Exporting your Amazon Kindle Highlights & Notes to MySQL
As a wise man said; now for something completely different. This post is going to be just that.
I received a Amazon Kindle on christmas and absolutely love it. It has replaced hauling around a bunch of physical books and made my life a lot easier when it comes to managing highlights and notes about the topics in the books (I read a lot of educational text).
Previously I had a physical notebook with me that I translated into electronic notes by hand. I use Evernote for all my note taking purposes. With the Kindle, all your highlights and notes are stored on the device itself and synchronised to Amazon. There’s a single page there which shows all your notes. You can then copy & paste from that page to whatever note taking program you’re using.
So getting the Kindle was a massive improvement in my workflow for my notes about books. But, it was still a excruciating task to manually copy & paste the notes from the Amazon page to Evernote.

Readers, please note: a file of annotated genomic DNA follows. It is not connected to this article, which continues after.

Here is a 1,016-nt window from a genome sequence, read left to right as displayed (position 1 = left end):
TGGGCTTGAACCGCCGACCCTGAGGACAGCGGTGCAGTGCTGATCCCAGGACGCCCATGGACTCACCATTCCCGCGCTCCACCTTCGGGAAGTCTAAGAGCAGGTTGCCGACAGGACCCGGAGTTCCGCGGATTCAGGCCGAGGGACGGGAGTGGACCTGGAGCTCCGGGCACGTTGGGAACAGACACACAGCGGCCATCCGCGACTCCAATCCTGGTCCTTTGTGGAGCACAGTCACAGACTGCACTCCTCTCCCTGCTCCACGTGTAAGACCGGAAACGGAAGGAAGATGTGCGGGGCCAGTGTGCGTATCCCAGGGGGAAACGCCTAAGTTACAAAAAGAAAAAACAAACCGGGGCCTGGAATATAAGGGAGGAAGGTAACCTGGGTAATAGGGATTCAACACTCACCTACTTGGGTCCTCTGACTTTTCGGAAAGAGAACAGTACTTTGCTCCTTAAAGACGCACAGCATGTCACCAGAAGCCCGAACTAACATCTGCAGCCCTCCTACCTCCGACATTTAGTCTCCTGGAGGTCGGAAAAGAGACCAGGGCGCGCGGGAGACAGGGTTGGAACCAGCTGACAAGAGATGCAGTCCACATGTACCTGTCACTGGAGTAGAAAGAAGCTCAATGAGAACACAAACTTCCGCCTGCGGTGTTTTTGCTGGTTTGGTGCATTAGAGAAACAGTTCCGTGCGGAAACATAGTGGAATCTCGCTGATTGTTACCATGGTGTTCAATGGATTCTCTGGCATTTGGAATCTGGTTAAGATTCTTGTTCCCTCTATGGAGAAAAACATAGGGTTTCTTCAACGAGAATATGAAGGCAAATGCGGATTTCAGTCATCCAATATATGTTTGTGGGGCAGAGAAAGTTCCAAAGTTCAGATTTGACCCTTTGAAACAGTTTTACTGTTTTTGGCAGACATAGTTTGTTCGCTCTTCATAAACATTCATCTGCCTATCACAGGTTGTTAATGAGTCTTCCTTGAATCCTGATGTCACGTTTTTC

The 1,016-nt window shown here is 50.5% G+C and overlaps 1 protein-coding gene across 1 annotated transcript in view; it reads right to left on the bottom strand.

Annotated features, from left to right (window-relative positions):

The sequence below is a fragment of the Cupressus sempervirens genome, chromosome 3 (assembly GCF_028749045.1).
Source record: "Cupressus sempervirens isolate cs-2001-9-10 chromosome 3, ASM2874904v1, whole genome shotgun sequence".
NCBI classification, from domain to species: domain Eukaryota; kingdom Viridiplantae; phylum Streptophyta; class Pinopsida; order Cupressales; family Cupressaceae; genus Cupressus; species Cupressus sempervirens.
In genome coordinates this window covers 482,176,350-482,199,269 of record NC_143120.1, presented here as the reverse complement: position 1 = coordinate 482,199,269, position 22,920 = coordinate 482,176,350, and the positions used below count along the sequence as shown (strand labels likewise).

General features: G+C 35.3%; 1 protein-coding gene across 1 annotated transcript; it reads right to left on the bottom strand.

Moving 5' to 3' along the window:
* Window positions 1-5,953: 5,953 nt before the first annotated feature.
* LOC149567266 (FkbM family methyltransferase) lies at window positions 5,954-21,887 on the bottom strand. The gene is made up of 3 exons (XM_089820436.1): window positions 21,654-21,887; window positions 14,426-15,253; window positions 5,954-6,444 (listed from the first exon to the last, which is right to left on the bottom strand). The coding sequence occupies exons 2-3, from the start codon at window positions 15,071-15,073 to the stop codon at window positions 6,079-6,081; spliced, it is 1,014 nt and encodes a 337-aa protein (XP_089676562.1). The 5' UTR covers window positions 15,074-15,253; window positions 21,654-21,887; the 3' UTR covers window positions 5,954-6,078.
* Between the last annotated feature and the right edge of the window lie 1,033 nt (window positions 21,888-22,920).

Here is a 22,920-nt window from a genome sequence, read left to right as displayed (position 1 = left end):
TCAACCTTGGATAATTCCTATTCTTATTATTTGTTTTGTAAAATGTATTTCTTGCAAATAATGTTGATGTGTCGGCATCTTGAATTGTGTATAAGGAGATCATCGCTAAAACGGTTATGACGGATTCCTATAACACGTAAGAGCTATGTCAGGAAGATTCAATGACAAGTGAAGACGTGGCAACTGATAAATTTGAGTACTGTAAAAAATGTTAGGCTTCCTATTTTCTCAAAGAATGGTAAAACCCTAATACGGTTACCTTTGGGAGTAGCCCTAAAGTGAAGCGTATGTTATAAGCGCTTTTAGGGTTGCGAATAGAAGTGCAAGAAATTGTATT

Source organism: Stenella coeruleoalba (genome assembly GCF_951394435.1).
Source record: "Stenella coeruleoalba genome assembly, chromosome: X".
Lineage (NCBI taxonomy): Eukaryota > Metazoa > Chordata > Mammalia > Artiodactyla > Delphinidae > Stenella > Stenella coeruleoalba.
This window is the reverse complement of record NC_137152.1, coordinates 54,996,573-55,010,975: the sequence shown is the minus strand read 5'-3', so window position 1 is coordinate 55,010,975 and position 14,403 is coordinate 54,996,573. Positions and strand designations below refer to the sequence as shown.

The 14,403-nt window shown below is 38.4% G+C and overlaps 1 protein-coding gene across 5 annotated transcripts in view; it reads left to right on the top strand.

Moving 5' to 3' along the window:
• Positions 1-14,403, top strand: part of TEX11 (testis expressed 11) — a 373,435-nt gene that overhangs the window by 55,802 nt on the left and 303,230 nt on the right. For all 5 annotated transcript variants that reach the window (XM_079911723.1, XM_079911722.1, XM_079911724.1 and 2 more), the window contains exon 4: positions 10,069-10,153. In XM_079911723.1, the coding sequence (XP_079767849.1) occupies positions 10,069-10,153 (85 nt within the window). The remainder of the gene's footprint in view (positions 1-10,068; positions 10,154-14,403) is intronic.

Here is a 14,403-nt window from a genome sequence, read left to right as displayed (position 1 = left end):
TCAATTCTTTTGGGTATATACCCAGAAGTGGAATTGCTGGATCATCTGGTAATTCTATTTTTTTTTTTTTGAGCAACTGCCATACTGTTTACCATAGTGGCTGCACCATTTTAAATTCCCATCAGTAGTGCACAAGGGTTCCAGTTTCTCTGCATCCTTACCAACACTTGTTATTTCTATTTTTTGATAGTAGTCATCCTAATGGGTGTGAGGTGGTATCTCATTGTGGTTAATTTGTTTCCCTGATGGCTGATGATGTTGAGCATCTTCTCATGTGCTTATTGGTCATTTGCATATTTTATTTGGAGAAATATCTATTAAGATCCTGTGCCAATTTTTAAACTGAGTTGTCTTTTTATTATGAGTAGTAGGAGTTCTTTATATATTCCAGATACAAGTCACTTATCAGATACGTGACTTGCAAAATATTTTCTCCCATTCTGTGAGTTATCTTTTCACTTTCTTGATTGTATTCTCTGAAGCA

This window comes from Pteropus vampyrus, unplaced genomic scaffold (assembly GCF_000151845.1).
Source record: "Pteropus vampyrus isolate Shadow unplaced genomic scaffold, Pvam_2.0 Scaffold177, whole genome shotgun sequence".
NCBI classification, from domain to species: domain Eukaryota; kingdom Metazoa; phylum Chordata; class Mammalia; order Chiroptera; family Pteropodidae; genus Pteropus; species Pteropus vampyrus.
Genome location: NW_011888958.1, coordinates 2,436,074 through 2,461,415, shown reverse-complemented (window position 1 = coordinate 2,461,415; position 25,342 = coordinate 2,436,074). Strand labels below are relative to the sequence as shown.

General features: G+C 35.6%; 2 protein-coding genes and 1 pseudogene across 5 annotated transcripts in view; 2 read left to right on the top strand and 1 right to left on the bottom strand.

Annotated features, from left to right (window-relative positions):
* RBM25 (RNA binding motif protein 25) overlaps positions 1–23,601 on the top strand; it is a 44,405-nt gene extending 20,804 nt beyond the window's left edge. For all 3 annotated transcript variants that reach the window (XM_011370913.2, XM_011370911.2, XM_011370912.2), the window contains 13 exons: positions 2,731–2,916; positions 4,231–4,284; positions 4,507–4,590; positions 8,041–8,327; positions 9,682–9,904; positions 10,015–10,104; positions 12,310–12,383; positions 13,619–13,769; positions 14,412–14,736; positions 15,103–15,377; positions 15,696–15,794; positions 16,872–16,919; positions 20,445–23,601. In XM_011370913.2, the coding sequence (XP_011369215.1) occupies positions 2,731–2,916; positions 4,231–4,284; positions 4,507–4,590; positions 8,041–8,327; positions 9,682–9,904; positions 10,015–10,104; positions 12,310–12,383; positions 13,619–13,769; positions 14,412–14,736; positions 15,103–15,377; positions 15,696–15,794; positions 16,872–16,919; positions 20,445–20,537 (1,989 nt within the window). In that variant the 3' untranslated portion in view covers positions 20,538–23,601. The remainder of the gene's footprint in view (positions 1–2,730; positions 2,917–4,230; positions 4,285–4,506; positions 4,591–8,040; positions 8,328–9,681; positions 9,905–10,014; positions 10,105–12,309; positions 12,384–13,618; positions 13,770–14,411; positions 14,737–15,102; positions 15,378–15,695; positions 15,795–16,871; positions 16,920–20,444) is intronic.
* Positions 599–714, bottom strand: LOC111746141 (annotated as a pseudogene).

Not Automagically Enough
I started digging into that web page to see if I can somehow automate it. As it turned out, they are using a dynamic scroller which loads content when you reach the bottom of the page (see Infinite Scrolling). Just retrieving the HTML contents of the page with a server-side script wasn’t going to work. Also, Amazon deploys a lot of counter measures on their website to stop bots from reading content.
To get the highlights and notes from the Amazon website, this workflow needs to be followed:
- Go to https://kindle.amazon.com/
- Click the Sign In button
- Login with Amazon username & password
- Browse to https://kindle.amazon.com/your_highlights
- Scroll all the way down until the infinite scroller stops
- Save the entire HTML output and parse it to single out individual highlights and notes
After getting this into the PhantomJS script, I had the output of all the highlights & notes, ready to be parsed.
Parsing the HTML
Now that I have entire HTML from the highlights page, I could parse that into individual records and insert those into a database. Considering I’m lazy and all kinds of good people have put out libraries for such things, I used PHP Simple HTML DOM Parser. After that it was a cakewalk to get the individual records and synchronise them to a database.
As with most things that might be useful for someone else, I put this script on GitHub. You can find the direct link below, have fun!